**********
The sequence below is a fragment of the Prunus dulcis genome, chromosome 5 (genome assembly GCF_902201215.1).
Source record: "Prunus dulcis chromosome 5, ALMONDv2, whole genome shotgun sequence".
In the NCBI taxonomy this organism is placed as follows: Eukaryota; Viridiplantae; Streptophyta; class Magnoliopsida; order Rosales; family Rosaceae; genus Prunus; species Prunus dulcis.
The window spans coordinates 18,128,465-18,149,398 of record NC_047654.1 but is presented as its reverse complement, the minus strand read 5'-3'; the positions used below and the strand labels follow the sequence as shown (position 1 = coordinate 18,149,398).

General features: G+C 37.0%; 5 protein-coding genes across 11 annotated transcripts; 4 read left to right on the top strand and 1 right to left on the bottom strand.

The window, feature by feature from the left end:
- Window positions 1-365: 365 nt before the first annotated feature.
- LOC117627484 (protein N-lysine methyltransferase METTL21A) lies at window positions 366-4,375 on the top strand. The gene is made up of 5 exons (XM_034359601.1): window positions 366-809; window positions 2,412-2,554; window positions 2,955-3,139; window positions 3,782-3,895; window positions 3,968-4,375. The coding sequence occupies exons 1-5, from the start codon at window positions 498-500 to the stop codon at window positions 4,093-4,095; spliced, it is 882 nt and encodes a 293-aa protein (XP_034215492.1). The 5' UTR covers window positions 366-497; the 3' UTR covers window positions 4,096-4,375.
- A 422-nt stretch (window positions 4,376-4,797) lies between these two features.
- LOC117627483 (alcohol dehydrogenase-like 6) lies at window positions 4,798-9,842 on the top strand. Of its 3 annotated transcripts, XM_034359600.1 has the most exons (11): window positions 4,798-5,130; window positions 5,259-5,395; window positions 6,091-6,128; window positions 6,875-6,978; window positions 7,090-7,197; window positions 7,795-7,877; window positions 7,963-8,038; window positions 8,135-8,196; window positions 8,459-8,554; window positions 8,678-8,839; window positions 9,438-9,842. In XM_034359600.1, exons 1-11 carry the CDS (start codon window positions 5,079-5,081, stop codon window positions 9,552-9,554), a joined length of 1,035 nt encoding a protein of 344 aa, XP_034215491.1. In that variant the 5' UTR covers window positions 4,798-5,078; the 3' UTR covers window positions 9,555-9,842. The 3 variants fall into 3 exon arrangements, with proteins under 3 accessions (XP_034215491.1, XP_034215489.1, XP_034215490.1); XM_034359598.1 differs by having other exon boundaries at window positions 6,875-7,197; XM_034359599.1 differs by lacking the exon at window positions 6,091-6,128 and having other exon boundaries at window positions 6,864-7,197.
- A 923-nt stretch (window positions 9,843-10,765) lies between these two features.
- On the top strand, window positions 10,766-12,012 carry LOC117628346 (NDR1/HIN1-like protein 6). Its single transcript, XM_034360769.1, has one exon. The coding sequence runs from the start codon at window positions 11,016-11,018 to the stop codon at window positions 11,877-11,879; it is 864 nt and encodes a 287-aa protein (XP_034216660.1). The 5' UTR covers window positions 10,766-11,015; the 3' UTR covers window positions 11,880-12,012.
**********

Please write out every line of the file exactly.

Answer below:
The sequence below is a fragment of the Prunus dulcis genome, chromosome 5 (genome assembly GCF_902201215.1).
Source record: "Prunus dulcis chromosome 5, ALMONDv2, whole genome shotgun sequence".
In the NCBI taxonomy this organism is placed as follows: Eukaryota; Viridiplantae; Streptophyta; class Magnoliopsida; order Rosales; family Rosaceae; genus Prunus; species Prunus dulcis.
The window spans coordinates 18,128,465-18,149,398 of record NC_047654.1 but is presented as its reverse complement, the minus strand read 5'-3'; the positions used below and the strand labels follow the sequence as shown (position 1 = coordinate 18,149,398).

General features: G+C 37.0%; 5 protein-coding genes across 11 annotated transcripts; 4 read left to right on the top strand and 1 right to left on the bottom strand.

The window, feature by feature from the left end:
- Window positions 1-365: 365 nt before the first annotated feature.
- LOC117627484 (protein N-lysine methyltransferase METTL21A) lies at window positions 366-4,375 on the top strand. The gene is made up of 5 exons (XM_034359601.1): window positions 366-809; window positions 2,412-2,554; window positions 2,955-3,139; window positions 3,782-3,895; window positions 3,968-4,375. The coding sequence occupies exons 1-5, from the start codon at window positions 498-500 to the stop codon at window positions 4,093-4,095; spliced, it is 882 nt and encodes a 293-aa protein (XP_034215492.1). The 5' UTR covers window positions 366-497; the 3' UTR covers window positions 4,096-4,375.
- A 422-nt stretch (window positions 4,376-4,797) lies between these two features.
- LOC117627483 (alcohol dehydrogenase-like 6) lies at window positions 4,798-9,842 on the top strand. Of its 3 annotated transcripts, XM_034359600.1 has the most exons (11): window positions 4,798-5,130; window positions 5,259-5,395; window positions 6,091-6,128; window positions 6,875-6,978; window positions 7,090-7,197; window positions 7,795-7,877; window positions 7,963-8,038; window positions 8,135-8,196; window positions 8,459-8,554; window positions 8,678-8,839; window positions 9,438-9,842. In XM_034359600.1, exons 1-11 carry the CDS (start codon window positions 5,079-5,081, stop codon window positions 9,552-9,554), a joined length of 1,035 nt encoding a protein of 344 aa, XP_034215491.1. In that variant the 5' UTR covers window positions 4,798-5,078; the 3' UTR covers window positions 9,555-9,842. The 3 variants fall into 3 exon arrangements, with proteins under 3 accessions (XP_034215491.1, XP_034215489.1, XP_034215490.1); XM_034359598.1 differs by having other exon boundaries at window positions 6,875-7,197; XM_034359599.1 differs by lacking the exon at window positions 6,091-6,128 and having other exon boundaries at window positions 6,864-7,197.
- A 923-nt stretch (window positions 9,843-10,765) lies between these two features.
- On the top strand, window positions 10,766-12,012 carry LOC117628346 (NDR1/HIN1-like protein 6). Its single transcript, XM_034360769.1, has one exon. The coding sequence runs from the start codon at window positions 11,016-11,018 to the stop codon at window positions 11,877-11,879; it is 864 nt and encodes a 287-aa protein (XP_034216660.1). The 5' UTR covers window positions 10,766-11,015; the 3' UTR covers window positions 11,880-12,012.